This Takes The Idea Of A Scavenger Hunt Next Level

You probably know at least one geocacher, that person with the metal detector and the tiny journal who goes out with a GPS looking for tin cans and other repositories filled with tiny treasures. But what is literary geocaching? Put simply, it's a new fiction trend that encourages readers to go out in search of particular points on a map in order to get the next part of a narrative.

It may be a recent development, but literary geocaching has a long history. The American Lit canon begins with several centuries of discovery and exploration: Columbus, Champlain, Thomas Hariot, and John Smith. The tradition soon spread to fiction, when polar exploration became the backdrop to many Romantic texts, such as Frankenstein and "The Rime of the Ancient Mariner."

In the later half of the 20th century, road books — born out of American car culture — zoomed onto the scene. Beat Generation writers narrated their road trips and drug trips, and peppered their stories with tangible locations to make it easier for followers to pick up the trail. Much the same as the literature of discovery and exploration met fiction in the late-19th century, road books soon collided with the fantastic.

In 2001, Neil Gaiman published American Gods: the story of an ex-con's roadtrip across the U.S. with an unworshipped god looking for a new flock. Gaiman assured readers that his locations were real if they wanted to follow Shadow and Mr. Wednesday. Sure enough, you can now get help mapping your American Gods roadtrip online. Other road fiction has followed, but Gaiman's novel remains the gold standard.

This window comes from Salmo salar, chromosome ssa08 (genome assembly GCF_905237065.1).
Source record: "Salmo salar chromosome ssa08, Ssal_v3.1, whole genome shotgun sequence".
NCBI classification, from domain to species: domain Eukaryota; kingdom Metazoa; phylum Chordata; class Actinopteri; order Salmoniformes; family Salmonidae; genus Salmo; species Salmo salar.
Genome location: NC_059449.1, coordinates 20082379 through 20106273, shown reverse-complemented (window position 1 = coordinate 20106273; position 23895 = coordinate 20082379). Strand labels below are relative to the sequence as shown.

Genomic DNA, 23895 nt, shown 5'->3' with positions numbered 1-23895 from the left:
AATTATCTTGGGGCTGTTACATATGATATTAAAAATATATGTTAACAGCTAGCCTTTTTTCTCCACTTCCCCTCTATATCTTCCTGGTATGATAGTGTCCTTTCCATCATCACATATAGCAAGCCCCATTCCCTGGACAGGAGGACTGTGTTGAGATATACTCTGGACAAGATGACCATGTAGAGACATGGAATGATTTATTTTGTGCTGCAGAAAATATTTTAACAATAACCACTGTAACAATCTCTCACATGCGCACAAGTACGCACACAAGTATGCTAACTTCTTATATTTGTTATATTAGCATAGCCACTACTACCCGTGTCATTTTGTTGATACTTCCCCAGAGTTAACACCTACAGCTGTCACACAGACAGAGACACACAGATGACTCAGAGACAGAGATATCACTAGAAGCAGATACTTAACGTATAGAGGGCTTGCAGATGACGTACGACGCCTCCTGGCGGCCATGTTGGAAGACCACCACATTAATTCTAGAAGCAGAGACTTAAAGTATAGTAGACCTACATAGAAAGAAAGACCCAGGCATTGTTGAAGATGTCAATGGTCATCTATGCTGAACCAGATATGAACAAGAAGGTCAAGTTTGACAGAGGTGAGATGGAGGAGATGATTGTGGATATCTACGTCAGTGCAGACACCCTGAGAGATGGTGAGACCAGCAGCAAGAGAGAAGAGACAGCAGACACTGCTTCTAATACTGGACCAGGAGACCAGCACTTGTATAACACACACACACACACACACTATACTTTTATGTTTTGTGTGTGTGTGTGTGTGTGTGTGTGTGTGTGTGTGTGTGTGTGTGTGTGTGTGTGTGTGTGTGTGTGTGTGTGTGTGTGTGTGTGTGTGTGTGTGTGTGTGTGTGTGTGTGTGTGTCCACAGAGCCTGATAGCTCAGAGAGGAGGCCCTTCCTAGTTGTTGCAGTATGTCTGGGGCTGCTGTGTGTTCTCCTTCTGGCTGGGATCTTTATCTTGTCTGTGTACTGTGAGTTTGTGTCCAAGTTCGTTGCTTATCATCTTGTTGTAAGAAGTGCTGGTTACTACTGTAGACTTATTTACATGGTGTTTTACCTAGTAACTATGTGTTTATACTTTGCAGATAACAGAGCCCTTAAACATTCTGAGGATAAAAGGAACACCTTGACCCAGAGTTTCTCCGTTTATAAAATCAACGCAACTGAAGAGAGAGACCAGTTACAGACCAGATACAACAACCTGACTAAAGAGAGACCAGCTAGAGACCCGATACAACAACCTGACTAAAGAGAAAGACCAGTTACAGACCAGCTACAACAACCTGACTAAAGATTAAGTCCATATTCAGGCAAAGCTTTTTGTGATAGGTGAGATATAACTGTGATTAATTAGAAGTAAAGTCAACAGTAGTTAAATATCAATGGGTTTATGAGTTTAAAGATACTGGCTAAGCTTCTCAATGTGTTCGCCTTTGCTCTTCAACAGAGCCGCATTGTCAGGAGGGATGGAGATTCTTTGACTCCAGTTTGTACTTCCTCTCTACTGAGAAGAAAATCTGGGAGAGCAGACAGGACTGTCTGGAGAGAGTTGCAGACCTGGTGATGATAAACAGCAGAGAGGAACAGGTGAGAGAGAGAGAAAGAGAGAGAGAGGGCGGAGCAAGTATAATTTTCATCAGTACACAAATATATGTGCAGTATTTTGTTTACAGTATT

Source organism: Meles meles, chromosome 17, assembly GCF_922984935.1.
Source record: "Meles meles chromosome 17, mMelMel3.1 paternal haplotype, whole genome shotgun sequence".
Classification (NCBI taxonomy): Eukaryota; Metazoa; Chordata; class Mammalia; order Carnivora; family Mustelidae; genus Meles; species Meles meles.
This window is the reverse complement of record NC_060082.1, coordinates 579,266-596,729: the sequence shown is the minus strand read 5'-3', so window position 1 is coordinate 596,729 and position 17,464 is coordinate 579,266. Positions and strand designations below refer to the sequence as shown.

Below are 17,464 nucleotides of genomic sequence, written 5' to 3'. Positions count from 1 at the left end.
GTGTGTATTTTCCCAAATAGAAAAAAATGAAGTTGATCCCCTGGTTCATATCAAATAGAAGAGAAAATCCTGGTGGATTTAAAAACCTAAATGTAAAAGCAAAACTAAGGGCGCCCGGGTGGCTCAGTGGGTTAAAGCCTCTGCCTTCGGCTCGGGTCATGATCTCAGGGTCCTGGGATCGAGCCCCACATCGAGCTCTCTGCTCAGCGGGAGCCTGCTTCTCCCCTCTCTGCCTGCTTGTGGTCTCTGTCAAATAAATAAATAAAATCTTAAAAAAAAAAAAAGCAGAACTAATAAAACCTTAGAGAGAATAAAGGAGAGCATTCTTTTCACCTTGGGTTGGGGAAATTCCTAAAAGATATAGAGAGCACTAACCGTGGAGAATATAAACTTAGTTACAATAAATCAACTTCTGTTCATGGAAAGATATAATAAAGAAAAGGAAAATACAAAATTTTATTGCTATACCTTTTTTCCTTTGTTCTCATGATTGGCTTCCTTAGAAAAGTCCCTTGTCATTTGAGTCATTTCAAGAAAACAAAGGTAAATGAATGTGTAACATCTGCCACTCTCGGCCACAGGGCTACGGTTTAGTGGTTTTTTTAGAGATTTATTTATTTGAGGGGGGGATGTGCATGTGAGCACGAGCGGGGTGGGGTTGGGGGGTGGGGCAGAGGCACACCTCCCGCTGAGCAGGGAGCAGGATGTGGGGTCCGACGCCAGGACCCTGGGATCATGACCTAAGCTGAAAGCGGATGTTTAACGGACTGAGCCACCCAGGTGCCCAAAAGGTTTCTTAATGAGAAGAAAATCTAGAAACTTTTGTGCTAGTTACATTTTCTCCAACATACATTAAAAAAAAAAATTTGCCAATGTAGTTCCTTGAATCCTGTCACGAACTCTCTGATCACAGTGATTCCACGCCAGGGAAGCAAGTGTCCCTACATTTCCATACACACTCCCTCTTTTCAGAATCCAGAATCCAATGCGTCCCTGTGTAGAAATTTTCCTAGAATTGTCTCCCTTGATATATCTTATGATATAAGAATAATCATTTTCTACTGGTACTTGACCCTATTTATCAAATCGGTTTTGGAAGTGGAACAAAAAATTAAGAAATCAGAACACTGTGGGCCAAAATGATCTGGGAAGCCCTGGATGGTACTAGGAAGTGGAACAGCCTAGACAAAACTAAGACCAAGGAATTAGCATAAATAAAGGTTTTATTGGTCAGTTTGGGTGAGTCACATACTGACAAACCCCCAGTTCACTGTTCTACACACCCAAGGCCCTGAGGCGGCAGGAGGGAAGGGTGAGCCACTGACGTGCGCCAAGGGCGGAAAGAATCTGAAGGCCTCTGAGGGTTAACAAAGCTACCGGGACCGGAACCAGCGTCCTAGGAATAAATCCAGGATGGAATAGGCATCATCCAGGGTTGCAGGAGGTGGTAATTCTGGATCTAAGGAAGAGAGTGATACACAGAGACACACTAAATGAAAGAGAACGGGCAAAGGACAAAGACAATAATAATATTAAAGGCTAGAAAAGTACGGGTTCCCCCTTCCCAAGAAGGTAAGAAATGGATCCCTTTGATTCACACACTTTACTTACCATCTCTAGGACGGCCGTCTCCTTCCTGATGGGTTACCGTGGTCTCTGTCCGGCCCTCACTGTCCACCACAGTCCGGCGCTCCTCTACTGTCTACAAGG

Or did, that is, until literary geocaching came into existence.

I've written previously about Trip Book Smiles , an e-book that changes — substituting Paris' landmarks for Rome's for New York City's — depending on which of the major cities you happen to be in. But it's geolit lite compared to The Silent History : an app-based novel comprised of 120 Testimonials, each of which is only accessible when your iPad or iPhone's GPS matches its location.

Originally serialized between October 2012 and April 2013, The Silent History is now available in print from Farrar, Straus and Giroux. The app currently allows users to write their own, location-specific Field Reports, meaning fans living in areas untouched by the original 120 Testimonials can enrich the Silent History experience by writing about their home environments.

Eli Horowitz, one of the creators of The Silent History, dabbles extensively in location-based storytelling. His upcoming title, The Pickle Index , is two books in one, plus an app. Illustrations in the two hardcovers link up to form images that are more than the sum of their parts, while the app itself is the eponymous index. Readers can opt to experience the story outside-in via the book, or inside-out via the app, but copy on the Pickle Index website assures: "Both editions include the full story and are designed as stand-alone experiences."

Are multimedia book experiences — from geocaching to whatever lies on the horizon — the future of literature? Probably not. Not the near future, at least. But readers are remiss if they dismiss these literary innovations as faddish experiences. In spite of the recent decline in e-book sales, the use of digital devices as vehicles for book consumption isn't about to disappear. If the literary geocaching trend is any indication, screen-reading might just be evolving.

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